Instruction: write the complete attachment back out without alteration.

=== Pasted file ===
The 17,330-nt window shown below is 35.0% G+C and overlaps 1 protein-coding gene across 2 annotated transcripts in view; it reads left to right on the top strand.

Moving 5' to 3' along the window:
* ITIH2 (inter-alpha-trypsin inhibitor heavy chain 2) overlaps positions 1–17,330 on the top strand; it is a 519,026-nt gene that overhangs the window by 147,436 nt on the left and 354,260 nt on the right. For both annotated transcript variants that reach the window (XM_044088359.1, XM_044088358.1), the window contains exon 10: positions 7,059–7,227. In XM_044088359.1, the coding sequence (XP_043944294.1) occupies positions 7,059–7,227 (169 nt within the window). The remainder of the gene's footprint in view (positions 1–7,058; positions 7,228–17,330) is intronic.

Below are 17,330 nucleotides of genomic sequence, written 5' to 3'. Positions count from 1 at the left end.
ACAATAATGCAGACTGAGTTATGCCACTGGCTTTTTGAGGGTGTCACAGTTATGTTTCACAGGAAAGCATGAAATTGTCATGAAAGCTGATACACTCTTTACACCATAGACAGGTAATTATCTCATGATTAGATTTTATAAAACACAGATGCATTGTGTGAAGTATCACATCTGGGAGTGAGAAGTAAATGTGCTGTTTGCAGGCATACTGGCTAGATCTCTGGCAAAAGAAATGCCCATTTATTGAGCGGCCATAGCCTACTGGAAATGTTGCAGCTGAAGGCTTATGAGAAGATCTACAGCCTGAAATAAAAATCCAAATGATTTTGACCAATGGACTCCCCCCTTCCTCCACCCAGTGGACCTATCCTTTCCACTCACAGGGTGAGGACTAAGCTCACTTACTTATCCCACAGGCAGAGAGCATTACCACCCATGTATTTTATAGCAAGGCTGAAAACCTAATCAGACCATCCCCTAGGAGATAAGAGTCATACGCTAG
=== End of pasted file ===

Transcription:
The 17,330-nt window shown below is 35.0% G+C and overlaps 1 protein-coding gene across 2 annotated transcripts in view; it reads left to right on the top strand.

Moving 5' to 3' along the window:
* ITIH2 (inter-alpha-trypsin inhibitor heavy chain 2) overlaps positions 1–17,330 on the top strand; it is a 519,026-nt gene that overhangs the window by 147,436 nt on the left and 354,260 nt on the right. For both annotated transcript variants that reach the window (XM_044088359.1, XM_044088358.1), the window contains exon 10: positions 7,059–7,227. In XM_044088359.1, the coding sequence (XP_043944294.1) occupies positions 7,059–7,227 (169 nt within the window). The remainder of the gene's footprint in view (positions 1–7,058; positions 7,228–17,330) is intronic.

Below are 17,330 nucleotides of genomic sequence, written 5' to 3'. Positions count from 1 at the left end.
ACAATAATGCAGACTGAGTTATGCCACTGGCTTTTTGAGGGTGTCACAGTTATGTTTCACAGGAAAGCATGAAATTGTCATGAAAGCTGATACACTCTTTACACCATAGACAGGTAATTATCTCATGATTAGATTTTATAAAACACAGATGCATTGTGTGAAGTATCACATCTGGGAGTGAGAAGTAAATGTGCTGTTTGCAGGCATACTGGCTAGATCTCTGGCAAAAGAAATGCCCATTTATTGAGCGGCCATAGCCTACTGGAAATGTTGCAGCTGAAGGCTTATGAGAAGATCTACAGCCTGAAATAAAAATCCAAATGATTTTGACCAATGGACTCCCCCCTTCCTCCACCCAGTGGACCTATCCTTTCCACTCACAGGGTGAGGACTAAGCTCACTTACTTATCCCACAGGCAGAGAGCATTACCACCCATGTATTTTATAGCAAGGCTGAAAACCTAATCAGACCATCCCCTAGGAGATAAGAGTCATACGCTAG